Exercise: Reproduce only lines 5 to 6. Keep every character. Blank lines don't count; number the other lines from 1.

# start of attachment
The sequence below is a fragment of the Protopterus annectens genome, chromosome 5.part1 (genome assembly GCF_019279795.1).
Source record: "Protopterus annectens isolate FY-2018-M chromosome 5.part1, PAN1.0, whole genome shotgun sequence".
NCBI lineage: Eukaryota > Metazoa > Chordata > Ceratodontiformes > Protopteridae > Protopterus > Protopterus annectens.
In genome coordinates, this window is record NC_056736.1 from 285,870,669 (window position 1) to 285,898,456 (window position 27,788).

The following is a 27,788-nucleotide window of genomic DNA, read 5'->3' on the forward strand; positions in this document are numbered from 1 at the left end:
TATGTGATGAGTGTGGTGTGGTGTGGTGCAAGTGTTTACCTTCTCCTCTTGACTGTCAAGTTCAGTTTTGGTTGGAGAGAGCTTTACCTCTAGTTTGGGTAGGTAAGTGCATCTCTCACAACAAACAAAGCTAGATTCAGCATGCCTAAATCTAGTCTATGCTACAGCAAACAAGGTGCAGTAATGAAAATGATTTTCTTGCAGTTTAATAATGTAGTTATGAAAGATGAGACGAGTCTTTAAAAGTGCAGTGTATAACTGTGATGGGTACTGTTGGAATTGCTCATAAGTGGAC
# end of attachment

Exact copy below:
The following is a 27,788-nucleotide window of genomic DNA, read 5'->3' on the forward strand; positions in this document are numbered from 1 at the left end:
TATGTGATGAGTGTGGTGTGGTGTGGTGCAAGTGTTTACCTTCTCCTCTTGACTGTCAAGTTCAGTTTTGGTTGGAGAGAGCTTTACCTCTAGTTTGGGTAGGTAAGTGCATCTCTCACAACAAACAAAGCTAGATTCAGCATGCCTAAATCTAGTCTATGCTACAGCAAACAAGGTGCAGTAATGAAAATGATTTTCTTGCAGTTTAATAATGTAGTTATGAAAGATGAGACGAGTCTTTAAAAGTGCAGTGTATAACTGTGATGGGTACTGTTGGAATTGCTCATAAGTGGAC